Wednesday, 16 March 2011
Juke box Dury
Just completed Birch’s excellent Ian Dury: the Definitive Biography. It’s a great read and fully conveys the mix of monstrous and loveable behaviour that made Dury a very complex lyrical genius.
What’s also striking is how much of a mockney he was. His mum’s family were quite posh intellectuals and he was bought up in the garden suburb of Upminster as a well-spoken boy and then went to boarding school in High Wycombe.
Dury said he put on the cockney geezer act partly to survive in a horrendous institution for kids with polio.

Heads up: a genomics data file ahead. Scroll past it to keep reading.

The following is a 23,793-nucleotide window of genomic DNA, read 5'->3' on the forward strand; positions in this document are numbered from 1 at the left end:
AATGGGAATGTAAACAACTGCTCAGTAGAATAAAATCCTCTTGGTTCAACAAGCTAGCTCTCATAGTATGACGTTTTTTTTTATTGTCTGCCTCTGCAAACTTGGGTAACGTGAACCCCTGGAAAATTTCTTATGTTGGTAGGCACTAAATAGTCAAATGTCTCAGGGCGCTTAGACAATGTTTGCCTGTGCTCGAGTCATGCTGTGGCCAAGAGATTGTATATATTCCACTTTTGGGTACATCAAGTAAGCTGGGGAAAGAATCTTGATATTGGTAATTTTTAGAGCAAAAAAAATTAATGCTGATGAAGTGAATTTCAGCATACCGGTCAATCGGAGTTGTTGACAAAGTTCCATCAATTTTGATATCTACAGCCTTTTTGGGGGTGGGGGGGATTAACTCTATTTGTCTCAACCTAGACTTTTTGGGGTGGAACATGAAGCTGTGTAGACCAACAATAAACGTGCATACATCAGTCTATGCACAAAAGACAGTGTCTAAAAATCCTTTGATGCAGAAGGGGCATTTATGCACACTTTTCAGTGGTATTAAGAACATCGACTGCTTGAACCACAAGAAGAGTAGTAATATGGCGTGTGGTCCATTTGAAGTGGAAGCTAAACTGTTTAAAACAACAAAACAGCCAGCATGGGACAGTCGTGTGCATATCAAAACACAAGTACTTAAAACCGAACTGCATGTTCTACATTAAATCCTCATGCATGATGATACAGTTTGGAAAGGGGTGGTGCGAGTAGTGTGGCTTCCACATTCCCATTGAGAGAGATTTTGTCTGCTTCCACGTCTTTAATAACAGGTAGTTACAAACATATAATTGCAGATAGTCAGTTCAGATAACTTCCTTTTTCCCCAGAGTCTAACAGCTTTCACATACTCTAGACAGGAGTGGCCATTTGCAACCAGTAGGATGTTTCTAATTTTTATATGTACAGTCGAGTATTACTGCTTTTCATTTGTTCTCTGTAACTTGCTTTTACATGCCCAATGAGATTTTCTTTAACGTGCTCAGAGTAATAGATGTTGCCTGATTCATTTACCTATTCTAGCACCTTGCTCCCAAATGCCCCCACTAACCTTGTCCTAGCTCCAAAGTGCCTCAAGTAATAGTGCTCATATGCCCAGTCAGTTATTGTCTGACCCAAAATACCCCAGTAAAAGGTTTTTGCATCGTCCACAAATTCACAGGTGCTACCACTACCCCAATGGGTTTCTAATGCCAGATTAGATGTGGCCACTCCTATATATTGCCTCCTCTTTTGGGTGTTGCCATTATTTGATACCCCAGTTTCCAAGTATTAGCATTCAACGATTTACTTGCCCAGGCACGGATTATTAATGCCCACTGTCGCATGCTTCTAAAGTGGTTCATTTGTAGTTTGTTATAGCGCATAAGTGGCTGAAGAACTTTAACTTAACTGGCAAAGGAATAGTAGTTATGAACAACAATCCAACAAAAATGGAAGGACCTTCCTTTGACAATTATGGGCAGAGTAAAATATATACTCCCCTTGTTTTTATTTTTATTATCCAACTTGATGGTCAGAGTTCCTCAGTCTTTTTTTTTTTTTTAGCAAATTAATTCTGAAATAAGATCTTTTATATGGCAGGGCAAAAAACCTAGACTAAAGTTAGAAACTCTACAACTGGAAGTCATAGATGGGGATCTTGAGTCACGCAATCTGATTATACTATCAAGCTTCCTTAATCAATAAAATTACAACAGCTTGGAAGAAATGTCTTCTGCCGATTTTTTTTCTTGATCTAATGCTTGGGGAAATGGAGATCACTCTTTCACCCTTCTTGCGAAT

It would also have given the insecure and disabled Dury an easy identity. When I was at university this middle-class Essex Man was readily identified by northerners as a cockney when they heard my Brentwood accent; and it was easy to play up to the caricature in the street credibility seeking days of the late 1970s.
Dury would also have been attracted to the language he heard from East End exiles around Essex because he was a poet and saw the richness of the “just cos I ain't never 'ad, no, nothing worth having never ever” and “got right up between her rum and her Ribena” cockney dialogue and rhyming slang.
As he once said when accused of being a mockney rebel: “We’re not posh, we’re arts and crafts!”